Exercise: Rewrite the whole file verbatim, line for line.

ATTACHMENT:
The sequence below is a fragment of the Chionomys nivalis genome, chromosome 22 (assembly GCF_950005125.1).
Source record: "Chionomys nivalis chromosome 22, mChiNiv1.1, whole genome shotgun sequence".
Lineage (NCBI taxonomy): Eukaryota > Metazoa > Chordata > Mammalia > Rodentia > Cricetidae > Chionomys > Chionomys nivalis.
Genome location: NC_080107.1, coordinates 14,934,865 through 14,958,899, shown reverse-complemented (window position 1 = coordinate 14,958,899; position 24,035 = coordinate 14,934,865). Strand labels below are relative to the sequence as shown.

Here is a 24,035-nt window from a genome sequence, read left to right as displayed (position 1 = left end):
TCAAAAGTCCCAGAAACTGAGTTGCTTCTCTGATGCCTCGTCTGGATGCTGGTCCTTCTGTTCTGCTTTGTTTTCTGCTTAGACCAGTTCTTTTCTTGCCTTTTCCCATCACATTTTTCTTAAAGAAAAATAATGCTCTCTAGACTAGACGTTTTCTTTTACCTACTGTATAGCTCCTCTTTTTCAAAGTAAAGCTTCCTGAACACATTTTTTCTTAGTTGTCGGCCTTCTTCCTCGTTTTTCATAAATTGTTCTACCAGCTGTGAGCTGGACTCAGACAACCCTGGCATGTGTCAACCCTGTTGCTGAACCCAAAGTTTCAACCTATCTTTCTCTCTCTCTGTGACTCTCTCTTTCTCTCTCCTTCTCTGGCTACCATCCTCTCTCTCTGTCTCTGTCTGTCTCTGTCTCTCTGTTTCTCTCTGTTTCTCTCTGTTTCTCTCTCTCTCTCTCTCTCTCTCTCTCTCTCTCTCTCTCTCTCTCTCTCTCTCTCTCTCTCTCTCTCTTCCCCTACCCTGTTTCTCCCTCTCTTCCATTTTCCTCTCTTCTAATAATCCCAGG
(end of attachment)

The sequence below is a fragment of the Chionomys nivalis genome, chromosome 22 (assembly GCF_950005125.1).
Source record: "Chionomys nivalis chromosome 22, mChiNiv1.1, whole genome shotgun sequence".
Lineage (NCBI taxonomy): Eukaryota > Metazoa > Chordata > Mammalia > Rodentia > Cricetidae > Chionomys > Chionomys nivalis.
Genome location: NC_080107.1, coordinates 14,934,865 through 14,958,899, shown reverse-complemented (window position 1 = coordinate 14,958,899; position 24,035 = coordinate 14,934,865). Strand labels below are relative to the sequence as shown.

Here is a 24,035-nt window from a genome sequence, read left to right as displayed (position 1 = left end):
TCAAAAGTCCCAGAAACTGAGTTGCTTCTCTGATGCCTCGTCTGGATGCTGGTCCTTCTGTTCTGCTTTGTTTTCTGCTTAGACCAGTTCTTTTCTTGCCTTTTCCCATCACATTTTTCTTAAAGAAAAATAATGCTCTCTAGACTAGACGTTTTCTTTTACCTACTGTATAGCTCCTCTTTTTCAAAGTAAAGCTTCCTGAACACATTTTTTCTTAGTTGTCGGCCTTCTTCCTCGTTTTTCATAAATTGTTCTACCAGCTGTGAGCTGGACTCAGACAACCCTGGCATGTGTCAACCCTGTTGCTGAACCCAAAGTTTCAACCTATCTTTCTCTCTCTCTGTGACTCTCTCTTTCTCTCTCCTTCTCTGGCTACCATCCTCTCTCTCTGTCTCTGTCTGTCTCTGTCTCTCTGTTTCTCTCTGTTTCTCTCTGTTTCTCTCTCTCTCTCTCTCTCTCTCTCTCTCTCTCTCTCTCTCTCTCTCTCTCTCTCTCTCTCTCTCTCTTCCCCTACCCTGTTTCTCCCTCTCTTCCATTTTCCTCTCTTCTAATAATCCCAGG